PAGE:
Bucs waive Kyle Brindza, who was part of downward trend for kickers

The Bucs cut Kyle Brindza on Monday, a day after he missed two field goals and an extra point in a loss to the Panthers.
The Bucs cut Kyle Brindza on Monday, a day after he missed two field goals and an extra point in a loss to the Panthers.
Published Oct. 6, 2015


Something awful is happening to NFL kickers. The league moved the snap for extra points from the 2-yard line backward to the 15 and it has completely messed with the 6 inches between their chin strap buckles.

Now everything seems like a pressure kick, even the 33-yard point after attempt. It has turned veteran kickers with the calm of a Buddhist monk into yipaholics.

Week 4 in the NFL included 14 missed field goals and four missed extra points before Monday night's game. It has been four years since the league has seen 18 missed kicks in one week of play.

Perhaps even more alarming, placekickers made only 15 of 22 attempts (68.2 percent) from within 40 yards. That's about a 12 percent drop from that distance since the start of 2013.

"I did not think it would have this type of impact," Bucs coach Lovie Smith said. "I thought, moving (the PAT) back to the 15-yard line, it's a fairly short field goal to make. A little bit longer extra point. And now it's really being discussed. We're talking an awful lot about the kickers, putting more pressure on them each week.

"Something is happening. Of course, it's harder moving the ball back but it shouldn't be that much harder."

The Bucs know first-hand how costly the kicking gaffes can be.

On Monday, they released kicker Kyle Brindza after he missed five of his past seven field goals and two extra points in the past two weeks. The rookie from Notre Dame was 6 of 12 on field goals for the season. He got a vote of confidence from Smith after botching three field goals and an extra point on Sept. 27 in a 19-9 loss to the Texans. But Sunday, Brindza melted down again, missing from 29 and 43 yards as well as another PAT in a 37-23 loss to the Panthers.

Smith said he didn't regret giving Brindza another game to see if he could iron out his problems.

"Absolutely not. I mean, he deserved another shot," Smith said. "I don't think you move on from a player based on one performance. But when you see it becoming a trend, going a certain way, then you have to react to it. And that was the case. Kyle has a strong leg. But in our league, you know, points are valuable.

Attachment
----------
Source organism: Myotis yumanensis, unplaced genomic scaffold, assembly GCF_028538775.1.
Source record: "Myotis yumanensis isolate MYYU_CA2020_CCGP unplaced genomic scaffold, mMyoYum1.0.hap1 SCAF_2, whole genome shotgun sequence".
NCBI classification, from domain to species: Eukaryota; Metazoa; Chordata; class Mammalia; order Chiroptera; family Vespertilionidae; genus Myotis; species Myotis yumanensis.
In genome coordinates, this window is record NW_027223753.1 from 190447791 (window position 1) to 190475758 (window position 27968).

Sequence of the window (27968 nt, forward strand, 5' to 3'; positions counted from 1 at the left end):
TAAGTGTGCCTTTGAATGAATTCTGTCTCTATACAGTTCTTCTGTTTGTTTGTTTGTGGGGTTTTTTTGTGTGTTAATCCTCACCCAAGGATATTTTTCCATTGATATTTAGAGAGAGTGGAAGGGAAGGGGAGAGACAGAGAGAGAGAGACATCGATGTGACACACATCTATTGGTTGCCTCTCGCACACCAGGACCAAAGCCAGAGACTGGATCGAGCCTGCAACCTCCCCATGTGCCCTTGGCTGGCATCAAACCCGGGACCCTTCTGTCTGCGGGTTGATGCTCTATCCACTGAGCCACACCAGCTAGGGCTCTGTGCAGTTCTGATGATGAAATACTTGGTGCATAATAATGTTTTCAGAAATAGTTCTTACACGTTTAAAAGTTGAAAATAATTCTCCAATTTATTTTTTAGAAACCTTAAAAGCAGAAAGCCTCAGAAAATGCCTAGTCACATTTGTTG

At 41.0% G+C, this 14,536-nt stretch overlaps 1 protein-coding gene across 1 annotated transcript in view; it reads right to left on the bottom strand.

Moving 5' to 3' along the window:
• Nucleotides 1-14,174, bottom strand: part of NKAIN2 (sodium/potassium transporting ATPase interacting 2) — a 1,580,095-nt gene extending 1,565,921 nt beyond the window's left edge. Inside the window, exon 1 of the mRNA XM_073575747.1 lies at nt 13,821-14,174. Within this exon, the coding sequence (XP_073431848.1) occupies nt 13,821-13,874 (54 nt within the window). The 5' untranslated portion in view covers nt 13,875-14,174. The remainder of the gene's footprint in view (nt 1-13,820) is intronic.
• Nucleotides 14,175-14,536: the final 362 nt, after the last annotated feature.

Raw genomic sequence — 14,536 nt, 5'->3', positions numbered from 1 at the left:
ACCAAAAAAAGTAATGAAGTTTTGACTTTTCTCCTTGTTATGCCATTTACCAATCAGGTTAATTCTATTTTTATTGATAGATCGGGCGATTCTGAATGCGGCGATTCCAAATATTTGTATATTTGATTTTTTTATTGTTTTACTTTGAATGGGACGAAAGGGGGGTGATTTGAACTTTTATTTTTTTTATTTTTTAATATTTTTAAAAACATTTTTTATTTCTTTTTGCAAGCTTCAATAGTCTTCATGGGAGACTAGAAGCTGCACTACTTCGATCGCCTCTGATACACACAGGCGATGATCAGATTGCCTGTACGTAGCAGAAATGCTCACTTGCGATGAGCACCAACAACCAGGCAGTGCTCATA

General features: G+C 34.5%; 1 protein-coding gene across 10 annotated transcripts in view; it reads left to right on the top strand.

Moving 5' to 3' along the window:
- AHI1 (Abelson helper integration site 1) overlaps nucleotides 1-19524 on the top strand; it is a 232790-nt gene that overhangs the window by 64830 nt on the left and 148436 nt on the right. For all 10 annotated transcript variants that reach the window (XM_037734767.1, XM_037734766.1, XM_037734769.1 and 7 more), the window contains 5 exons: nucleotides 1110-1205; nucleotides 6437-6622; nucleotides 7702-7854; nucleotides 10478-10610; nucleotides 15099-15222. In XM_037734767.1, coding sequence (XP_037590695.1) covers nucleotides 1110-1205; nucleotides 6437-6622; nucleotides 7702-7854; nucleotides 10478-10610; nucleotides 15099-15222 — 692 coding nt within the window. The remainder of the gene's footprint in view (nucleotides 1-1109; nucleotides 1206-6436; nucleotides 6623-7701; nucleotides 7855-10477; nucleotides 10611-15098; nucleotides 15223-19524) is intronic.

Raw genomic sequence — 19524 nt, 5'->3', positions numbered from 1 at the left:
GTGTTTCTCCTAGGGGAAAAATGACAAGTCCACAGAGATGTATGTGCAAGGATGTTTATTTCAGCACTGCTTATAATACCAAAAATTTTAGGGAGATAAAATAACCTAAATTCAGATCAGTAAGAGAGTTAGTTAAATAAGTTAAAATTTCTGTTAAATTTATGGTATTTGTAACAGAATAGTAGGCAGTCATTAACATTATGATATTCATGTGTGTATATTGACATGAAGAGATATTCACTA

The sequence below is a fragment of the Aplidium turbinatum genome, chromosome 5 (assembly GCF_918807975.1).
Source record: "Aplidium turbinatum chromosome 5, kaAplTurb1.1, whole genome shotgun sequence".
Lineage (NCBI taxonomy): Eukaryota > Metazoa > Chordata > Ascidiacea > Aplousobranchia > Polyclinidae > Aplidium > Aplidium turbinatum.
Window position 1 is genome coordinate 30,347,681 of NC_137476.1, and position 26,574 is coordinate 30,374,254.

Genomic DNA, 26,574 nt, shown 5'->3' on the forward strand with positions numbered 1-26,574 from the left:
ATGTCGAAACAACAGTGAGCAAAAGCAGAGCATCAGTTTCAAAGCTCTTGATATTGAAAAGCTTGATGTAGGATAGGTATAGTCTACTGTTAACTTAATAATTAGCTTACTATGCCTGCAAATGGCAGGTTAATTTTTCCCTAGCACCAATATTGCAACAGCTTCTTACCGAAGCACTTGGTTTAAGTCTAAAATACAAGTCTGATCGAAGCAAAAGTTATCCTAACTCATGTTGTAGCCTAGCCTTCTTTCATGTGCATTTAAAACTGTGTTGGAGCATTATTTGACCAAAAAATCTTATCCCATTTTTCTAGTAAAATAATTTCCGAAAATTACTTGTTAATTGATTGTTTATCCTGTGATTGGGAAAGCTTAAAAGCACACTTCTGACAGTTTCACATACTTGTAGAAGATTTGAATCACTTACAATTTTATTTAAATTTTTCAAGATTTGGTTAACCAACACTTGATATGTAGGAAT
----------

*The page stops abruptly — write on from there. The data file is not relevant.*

"We just can't afford to be in that position anymore. We saw something we didn't like two weeks ago. Yesterday's game told us the direction we need to go."

The Bucs will likely replace Brindza with one of the five kickers working out for them today: Connor Barth, Billy Cundiff, Randy Bullock, Kai Forbath and former USF kicker Marvin Kloss.

More on them in a second, but first, what's making the uprights look so narrow to placekickers?

The prevailing theory is the kickers used the short PAT snapped from the 2, making it a 20-yard chip shot, as a warmup swing. It was a chance to groove your stroke without much pressure or chance of actually missing the kick from that distance.

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"Absolutely, I think it's playing a huge role," former Bucs and Cowboys kicker Martin Gramatica said. "I did the same thing, when I didn't feel right or didn't have a good warmup, you hope to get a couple touchdowns so you could have the old PAT and get in rhythm. Then you go in there and relax.

"It's like in golf, it's hitting a shorter putt and build your confidence. But now, this has to feel like huge pressure kick every time."

What's more, Gramatica said, the rush to block the kick is more intense because under the new rules, a defense can score two points on a PAT off a block or a botched snap if they reach the end zone with the turnover.

"As a kicker, I hate the rule and I know what these guys go through," Gramatica said.

Barth, who kicked for the Bucs from 2009-12, would seem to be the logical choice. He's a career 85 percent kicker and made 15 of 16 last year for the Broncos. Inside the 40-yard line, he has been good 94 percent of the time and has made 13 field goal of 50 yards or longer.

Forbath, who kicked for the Redskins at an 87 percent success rate, has only two of 50 yards or more and was released for his weak kickoffs. Bullock was just released by the Texans and Cundiff is the oldest at 35.

Smith said he's willing to sacrifice distance and ability to kick off through the end zone for accuracy.

"As we look for our next kicker, first it's about being able to hit field goals and extra points," Smith said. "Yeah, we would also like for him to put it out of the end zone on kickoffs. But we're not just looking for a kickoff guy. We're looking for a guy who can hit field goals and be accurate."

Contact Rick Stroud at and listen from 6 to 9 a.m. weekdays on WDAE-AM 620. View his blog at Follow @NFLStroud.